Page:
All the campaigning that the Congress needs is for the Indian citizens of Assam. [I mean real Indian citizens and not just residents of India.] Unfortutely, we have arrived at stage where the government is no longer able to issue citizenship certificates. It can only issue residency certificates. [I would like to draw the attention of my readers to the recent television advertisements relating to residents of India!] And what can the campaigning really focus on after almost 15 years of chaotic rule (almost bordering on archy) during which we had huge colour advertisements on so-called development, rampant loot of development funds coupled with rampant corruption, a total breakdown of law and order and very high levels of unemployment? A ruling party that has totally failed in terms of performance (to the extent of even failing to furnish utilization certificates to the Centre for about Rs 12,000 crore) can only talk vaguely about ‘development’ without anyone in government even being aware of what development means in the 21st century. Unfortutely, a lot of voters will swallow hook, line and sinker whatever the ruling party has to say, and cast their votes accordingly. That is why a brief idea of what development ought to mean in the 21st century, and why a government of the kind that we have had in the last 15 years cannot ensure real development even if it got 15 more years, needs to be attempted. The people should also be made to see in how many different ways we have actually had negative development.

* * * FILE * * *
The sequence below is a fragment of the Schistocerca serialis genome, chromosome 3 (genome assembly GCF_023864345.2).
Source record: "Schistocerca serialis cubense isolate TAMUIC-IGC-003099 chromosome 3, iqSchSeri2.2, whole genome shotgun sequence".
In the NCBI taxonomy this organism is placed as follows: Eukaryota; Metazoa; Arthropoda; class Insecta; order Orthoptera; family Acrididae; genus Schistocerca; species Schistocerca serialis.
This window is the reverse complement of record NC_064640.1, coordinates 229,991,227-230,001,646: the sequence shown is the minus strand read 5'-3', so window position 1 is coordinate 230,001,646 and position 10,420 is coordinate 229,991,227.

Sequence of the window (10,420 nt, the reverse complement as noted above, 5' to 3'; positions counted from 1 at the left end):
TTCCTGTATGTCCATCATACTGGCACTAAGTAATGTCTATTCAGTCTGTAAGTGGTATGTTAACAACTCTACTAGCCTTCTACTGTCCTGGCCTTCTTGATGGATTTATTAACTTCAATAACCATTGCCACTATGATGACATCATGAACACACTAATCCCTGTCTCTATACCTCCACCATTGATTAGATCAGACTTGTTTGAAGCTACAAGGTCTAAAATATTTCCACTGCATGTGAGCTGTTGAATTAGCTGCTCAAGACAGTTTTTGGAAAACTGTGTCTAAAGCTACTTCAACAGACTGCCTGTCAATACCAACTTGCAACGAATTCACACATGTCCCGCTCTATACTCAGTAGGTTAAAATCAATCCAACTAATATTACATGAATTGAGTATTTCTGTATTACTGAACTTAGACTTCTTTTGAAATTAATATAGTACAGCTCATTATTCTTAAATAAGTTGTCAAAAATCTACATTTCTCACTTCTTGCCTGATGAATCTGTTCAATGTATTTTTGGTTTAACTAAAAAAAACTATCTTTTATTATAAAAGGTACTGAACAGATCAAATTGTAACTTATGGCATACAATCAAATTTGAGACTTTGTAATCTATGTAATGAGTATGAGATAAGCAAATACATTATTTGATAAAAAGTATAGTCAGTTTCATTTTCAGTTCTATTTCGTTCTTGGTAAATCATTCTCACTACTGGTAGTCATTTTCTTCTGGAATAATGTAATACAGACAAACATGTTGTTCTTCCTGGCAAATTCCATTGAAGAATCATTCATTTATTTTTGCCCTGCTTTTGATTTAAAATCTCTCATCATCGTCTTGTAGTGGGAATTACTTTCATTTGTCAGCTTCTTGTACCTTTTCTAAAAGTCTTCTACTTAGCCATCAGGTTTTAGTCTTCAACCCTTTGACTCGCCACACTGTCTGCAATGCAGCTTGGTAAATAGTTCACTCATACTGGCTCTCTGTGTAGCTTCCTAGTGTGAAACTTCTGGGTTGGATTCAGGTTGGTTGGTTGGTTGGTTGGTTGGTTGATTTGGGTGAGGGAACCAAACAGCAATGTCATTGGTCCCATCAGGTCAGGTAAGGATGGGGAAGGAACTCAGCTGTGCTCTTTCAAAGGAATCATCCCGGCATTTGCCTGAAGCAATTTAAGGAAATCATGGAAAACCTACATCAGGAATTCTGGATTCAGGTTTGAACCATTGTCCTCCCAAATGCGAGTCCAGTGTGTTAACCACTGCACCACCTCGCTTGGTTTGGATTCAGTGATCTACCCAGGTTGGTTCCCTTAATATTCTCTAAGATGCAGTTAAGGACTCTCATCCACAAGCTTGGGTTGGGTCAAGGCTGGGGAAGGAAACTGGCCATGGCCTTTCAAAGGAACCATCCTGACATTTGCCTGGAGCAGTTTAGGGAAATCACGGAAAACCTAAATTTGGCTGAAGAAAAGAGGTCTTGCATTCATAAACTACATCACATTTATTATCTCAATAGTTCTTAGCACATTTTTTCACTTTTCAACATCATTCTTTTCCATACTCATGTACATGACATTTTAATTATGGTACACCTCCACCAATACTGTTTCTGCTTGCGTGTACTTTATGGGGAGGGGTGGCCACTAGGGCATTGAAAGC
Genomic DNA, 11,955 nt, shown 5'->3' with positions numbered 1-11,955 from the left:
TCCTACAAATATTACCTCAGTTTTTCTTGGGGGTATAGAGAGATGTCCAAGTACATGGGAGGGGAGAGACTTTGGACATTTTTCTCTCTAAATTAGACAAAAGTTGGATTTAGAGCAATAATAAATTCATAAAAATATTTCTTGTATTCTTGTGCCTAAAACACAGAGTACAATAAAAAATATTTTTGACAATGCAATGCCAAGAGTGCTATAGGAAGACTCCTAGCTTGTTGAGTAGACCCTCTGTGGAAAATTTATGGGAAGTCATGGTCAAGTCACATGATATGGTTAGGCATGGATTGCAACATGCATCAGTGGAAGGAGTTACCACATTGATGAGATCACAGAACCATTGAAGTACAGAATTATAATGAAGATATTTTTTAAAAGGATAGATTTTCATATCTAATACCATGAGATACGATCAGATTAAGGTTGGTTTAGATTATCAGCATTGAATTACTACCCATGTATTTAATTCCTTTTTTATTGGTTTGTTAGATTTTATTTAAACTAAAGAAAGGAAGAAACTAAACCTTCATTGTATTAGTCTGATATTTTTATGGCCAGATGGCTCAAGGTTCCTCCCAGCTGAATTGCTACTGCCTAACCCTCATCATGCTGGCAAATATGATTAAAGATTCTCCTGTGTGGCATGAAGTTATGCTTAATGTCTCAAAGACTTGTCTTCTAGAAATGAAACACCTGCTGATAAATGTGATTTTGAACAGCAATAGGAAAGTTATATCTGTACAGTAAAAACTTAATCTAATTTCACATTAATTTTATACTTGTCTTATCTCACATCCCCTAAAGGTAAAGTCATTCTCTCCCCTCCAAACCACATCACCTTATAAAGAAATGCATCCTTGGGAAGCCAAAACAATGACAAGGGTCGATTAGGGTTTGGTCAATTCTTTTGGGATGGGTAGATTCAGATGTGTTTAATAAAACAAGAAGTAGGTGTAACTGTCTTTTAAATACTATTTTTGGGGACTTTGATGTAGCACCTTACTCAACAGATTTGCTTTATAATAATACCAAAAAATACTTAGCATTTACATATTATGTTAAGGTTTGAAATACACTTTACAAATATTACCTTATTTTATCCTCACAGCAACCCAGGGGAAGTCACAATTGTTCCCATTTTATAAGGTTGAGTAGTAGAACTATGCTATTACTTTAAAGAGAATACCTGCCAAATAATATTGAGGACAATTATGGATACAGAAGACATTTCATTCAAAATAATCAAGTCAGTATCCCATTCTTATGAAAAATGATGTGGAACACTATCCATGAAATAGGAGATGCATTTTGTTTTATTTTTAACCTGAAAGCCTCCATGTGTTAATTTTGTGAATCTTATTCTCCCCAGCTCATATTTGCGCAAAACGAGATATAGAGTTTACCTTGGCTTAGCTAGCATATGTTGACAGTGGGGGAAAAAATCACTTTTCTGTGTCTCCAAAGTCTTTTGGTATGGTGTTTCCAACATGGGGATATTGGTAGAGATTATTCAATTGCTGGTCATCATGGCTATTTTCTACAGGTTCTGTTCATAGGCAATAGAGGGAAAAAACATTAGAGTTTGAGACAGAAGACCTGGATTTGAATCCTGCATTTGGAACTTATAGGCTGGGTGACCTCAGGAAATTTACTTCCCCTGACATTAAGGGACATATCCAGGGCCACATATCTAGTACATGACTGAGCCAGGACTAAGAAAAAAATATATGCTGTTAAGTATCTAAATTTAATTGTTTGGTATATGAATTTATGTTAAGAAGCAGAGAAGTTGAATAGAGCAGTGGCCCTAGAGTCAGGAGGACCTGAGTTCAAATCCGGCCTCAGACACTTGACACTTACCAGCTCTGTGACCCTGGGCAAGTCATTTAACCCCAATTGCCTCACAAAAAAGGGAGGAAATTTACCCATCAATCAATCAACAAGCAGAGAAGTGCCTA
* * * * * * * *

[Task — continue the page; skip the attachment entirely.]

To be developed is to grow bigger, better and more advanced in every way. As such, all development implies change for the better, and therefore, progress. Quite obviously, the level and direction of change that could be called development in the 20th century would not do for the 21st century. Given the government’s obsession with mere material development and the promotion of consumerism, its idea of development rules out development of the human mind and intellect. There is no denying that a certain amount of development that is entirely related to infrastructure and the material world is inevitable and desirable for all kinds of progress. For instance, the government here seems to have completely overlooked the fact that for all real material progress there is need for electricity. Actually, the level of per capita power consumption is an accepted parameter of progress. Gone are the days when a tion’s progress could be assessed solely on the basis of its per capita income. That was why per capita income as a yardstick of progress was eventually replaced by a whole set of parameters related to what is today referred to as human development indicators. The human development indicators include per capita income among a whole gamut of other indicators like literacy rate, the percentage of educated and technically qualified people, per capita consumption of electricity, per capita consumption of fertilizers, the percentage of the population buying newspapers and books, the level of health care, the empowerment of women, the level of individual security, the effective control of adverse law-and-order situations and so on. Therefore, when a government keeps bragging about the development it has been responsible for, it needs to be asked searching questions on the levels of change in the realm of power generation, infrastructure development, an increasing number of better schools and colleges with better qualified teachers, a far better level of health care with competent doctors and nurses posted even in the rural health centres, a fair distribution of water, food, fuel, medicines and building materials even in the rural areas, a steady growth of industrial units from year to year ensuring a much higher rate of employment than we have now and facilities to develop skills needed for the kind of job opportunities that will arise in industrial units geared to the demands of the 21st century. And the acid test of real development is that all this has to be inclusive and not exclusive keeping out all but the blue-eyed looters of government funds and their cronies. It is important for people to realize that there is none of this now regardless of what full-colour government advertisements might say to the contrary. True, the tiol highways passing through the State are in better shape than they were 10 years ago and the cars whizzing along them far more powerful and sleek. But what percentage of the people do they benefit? Let us look at things more basic. How is the public distribution system geared to the needs of people below the poverty line functioning? According to several newspaper reports, the blue-eyed boys of the rulers are selling food grains of the PDS in the open market for huge profits. What is the control of the government over abnormal and exploitative price hikes of essential commodities dictated by unscrupulous traders? It is almost non-existent. Listen to the Food Minister of the State. He gives you excuses for why he cannot control prices. But he does not talk about the real reasons, because the syndicates or cartels that control prices are manned by his own party men including some lawmakers. Listen to the Chief Minister of the State. Does he ever talk about the bridges collapsing all over the State, the highest level of unemployment in the entire country and the poor state of education and health-care in the State? No he does not. But that does not prevent people from seeing the reality around them. Does he talk about the miserable law-and-order situation in the State that ensures much better persol security to the Bangladeshi than to the Indian citizen? Does he talk about the high rate of suicides or the high level of alcoholism among the youth that stems from frustration? He certainly does not. Instead, he seeks to hide the total lack of real inclusive development, the high level of corruption, the ibility of the government to provide utilization certificates to the tune of Rs 12,000 crore and the unchecked loot of the exchequer behind the numerous awards that he has created just to make people forget about the totally incompetent administration that he has been running for the best part of 15 years. He should begin to look at how the society and its institutions are beginning to wilt because of a total lack of performance. What he calls development is not development—not by a long chalk. For want a better way to describe what he achieved in the last 15 years, we can call it negative development. He has kept us chained to the 20th century. He should be judged by this performance of his when he goes to people asking them for their votes.